Attracting audience attention with his novel approach, he later enriched his performances with the addition of folkloric dance.

Taking A Break
In 1975, Nago's world travels began with the group of artists he brought together under the name CURIME. Starting in Spain, throughout his career, Nago traveled all the continents, but Australia. The song Mundos de Amigos was one of the biggest successes of this artistic group.

During his travels, key people he met led him to complete his unfinished education -- this time with a focus on radio, television, tourism and folklore. In Madrid, he studied with María Josefa Sampelayo, one of the most recognized folklorists in the world.

After finishing his degree in Spain, and up to today, Nago's career has been full of international and national tributes to him and groups and organizations that he has been associated with, recognitions, awards and successful projects. Among his achievments are the creation of Museo del Minero de Las Juntas de Abangares, the founding of CIOFF-UNESCO in the Americas and of Curime, one of the first cultural foundations in Costa Rica.


But, with all his recognition and awards, Nago is frustrated that he has not been able to achieve all his dreams for his country. He sees that a lot could be done for this country but nobody does it. His attempts to open a national theatre and a traditional culture library in San José encountered legal obstacles, presented by the local government. Today, including the buildings, his archive of a lifetime is held by the local government.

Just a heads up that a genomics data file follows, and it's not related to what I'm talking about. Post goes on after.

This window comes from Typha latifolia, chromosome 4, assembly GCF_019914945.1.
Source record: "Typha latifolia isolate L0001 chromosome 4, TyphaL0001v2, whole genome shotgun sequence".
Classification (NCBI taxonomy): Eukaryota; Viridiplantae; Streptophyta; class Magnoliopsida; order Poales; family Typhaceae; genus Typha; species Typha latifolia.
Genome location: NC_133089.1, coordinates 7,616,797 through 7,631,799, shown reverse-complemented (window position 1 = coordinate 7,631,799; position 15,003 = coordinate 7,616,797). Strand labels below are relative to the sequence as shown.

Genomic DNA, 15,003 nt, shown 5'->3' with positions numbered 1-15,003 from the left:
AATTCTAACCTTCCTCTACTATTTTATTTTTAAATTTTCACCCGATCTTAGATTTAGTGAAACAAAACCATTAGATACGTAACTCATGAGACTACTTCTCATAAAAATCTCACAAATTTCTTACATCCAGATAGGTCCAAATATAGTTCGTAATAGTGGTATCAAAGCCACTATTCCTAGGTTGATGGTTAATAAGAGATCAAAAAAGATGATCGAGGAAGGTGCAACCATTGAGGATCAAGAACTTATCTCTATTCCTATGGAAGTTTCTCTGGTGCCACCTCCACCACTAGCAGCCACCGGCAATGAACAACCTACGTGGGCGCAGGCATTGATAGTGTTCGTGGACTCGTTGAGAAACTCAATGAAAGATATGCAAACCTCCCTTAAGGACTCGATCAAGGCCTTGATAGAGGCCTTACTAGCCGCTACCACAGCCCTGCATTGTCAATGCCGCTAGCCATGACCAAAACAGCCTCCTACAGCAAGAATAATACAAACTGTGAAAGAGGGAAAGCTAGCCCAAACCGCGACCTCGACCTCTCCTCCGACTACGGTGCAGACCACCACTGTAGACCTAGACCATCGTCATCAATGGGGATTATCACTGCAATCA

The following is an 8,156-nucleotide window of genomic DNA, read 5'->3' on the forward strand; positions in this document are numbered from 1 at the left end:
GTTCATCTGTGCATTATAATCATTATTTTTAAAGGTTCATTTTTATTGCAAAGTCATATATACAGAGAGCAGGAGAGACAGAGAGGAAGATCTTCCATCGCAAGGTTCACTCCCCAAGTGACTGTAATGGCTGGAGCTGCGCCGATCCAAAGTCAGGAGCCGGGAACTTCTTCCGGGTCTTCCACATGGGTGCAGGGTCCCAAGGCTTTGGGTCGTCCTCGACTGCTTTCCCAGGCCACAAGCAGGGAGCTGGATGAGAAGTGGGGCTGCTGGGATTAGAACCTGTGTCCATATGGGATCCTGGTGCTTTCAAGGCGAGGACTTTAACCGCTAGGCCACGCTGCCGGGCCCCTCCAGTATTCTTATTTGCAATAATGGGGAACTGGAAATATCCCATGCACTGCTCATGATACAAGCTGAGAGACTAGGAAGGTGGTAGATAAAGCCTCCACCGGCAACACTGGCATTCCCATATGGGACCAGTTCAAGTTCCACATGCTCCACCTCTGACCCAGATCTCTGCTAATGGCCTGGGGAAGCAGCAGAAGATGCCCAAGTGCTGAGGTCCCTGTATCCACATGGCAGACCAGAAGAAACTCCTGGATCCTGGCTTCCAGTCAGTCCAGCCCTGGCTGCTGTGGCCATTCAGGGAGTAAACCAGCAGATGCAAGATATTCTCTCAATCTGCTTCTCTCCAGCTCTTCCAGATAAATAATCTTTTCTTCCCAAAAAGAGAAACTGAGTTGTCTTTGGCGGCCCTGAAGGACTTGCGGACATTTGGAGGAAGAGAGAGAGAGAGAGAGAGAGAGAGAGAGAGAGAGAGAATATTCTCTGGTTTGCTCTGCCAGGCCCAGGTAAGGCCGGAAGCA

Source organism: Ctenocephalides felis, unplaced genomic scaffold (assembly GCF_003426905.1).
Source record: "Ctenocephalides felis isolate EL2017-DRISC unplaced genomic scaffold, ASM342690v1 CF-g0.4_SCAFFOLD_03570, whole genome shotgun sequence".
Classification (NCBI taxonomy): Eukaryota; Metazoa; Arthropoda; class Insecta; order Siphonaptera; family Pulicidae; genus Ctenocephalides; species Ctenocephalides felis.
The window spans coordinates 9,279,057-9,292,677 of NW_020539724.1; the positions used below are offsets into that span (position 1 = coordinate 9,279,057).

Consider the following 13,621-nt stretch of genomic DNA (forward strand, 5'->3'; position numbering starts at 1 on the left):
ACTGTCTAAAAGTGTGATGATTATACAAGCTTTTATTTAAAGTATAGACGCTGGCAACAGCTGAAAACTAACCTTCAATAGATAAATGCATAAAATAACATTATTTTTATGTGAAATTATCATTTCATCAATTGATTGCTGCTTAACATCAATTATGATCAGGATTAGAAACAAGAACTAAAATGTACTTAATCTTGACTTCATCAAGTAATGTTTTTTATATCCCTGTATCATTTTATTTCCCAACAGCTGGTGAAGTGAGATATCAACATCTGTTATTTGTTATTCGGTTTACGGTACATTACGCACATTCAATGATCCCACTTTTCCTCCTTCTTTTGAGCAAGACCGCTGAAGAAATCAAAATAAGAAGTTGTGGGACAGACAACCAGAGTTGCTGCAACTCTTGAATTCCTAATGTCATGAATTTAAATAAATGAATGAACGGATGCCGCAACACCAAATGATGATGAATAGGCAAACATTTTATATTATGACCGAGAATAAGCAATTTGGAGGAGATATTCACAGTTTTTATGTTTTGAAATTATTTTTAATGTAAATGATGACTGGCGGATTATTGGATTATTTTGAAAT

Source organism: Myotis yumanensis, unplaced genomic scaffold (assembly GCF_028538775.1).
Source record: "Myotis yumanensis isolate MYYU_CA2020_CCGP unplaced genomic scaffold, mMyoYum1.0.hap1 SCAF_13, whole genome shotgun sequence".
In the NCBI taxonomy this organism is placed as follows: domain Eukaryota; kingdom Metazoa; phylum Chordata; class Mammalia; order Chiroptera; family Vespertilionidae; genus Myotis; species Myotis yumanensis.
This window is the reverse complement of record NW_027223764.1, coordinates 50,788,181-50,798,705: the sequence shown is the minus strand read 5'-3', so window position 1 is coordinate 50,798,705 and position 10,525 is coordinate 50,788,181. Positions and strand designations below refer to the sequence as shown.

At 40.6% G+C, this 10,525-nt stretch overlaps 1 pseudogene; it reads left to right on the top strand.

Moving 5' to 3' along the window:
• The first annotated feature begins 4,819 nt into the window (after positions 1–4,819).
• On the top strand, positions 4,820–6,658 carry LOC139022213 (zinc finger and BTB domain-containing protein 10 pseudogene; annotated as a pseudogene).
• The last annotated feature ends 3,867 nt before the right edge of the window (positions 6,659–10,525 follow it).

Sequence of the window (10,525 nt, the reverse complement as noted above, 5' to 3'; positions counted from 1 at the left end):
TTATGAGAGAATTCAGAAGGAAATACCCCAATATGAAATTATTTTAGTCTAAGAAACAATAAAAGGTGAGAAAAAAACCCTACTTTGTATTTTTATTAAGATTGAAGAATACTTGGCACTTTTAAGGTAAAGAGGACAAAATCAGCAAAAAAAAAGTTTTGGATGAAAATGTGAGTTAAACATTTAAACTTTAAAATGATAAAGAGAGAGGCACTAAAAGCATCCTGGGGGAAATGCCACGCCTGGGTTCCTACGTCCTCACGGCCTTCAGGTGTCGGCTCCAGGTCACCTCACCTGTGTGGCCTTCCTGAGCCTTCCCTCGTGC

Nago says, "I came here (to Samara) to suffer in silence. After going to all those places and doing so many things for my country I feel disappointed. I came here to be in silence. I am trying to heal my situation. I was in the middle of a lot of things. I have managed to leave anguish and sadness. I have been working little by little."

Yet, and while he says he is "on a break," he has been hosting a radio show, called Nago de Nicoya: Historia, Leyenda y Tradicion (Nago of Nicoya: History, Legend and Tradition) on the local radio station, Radio Sistema Cultural (1600 AM ) on Saturdays at 11:00 a.m. Also, he is starting to participate in some local projects such as a consulting office of culture in Guanaparque at Carillo Beach.

He lives in Samara with his wife, Patricia, who is a professor of ballet with a degree from English Royal Academy.

The Spanish phrase un montón which means loads of is a good one to express Nago's work. His is a life that is full of music, arts, studies and travels. A life that is fulfilled, yet still has many dreams waiting to come true…Waiting by the beach, he is on a break now, hoping to get back on track to fulfill what is left on the to do list.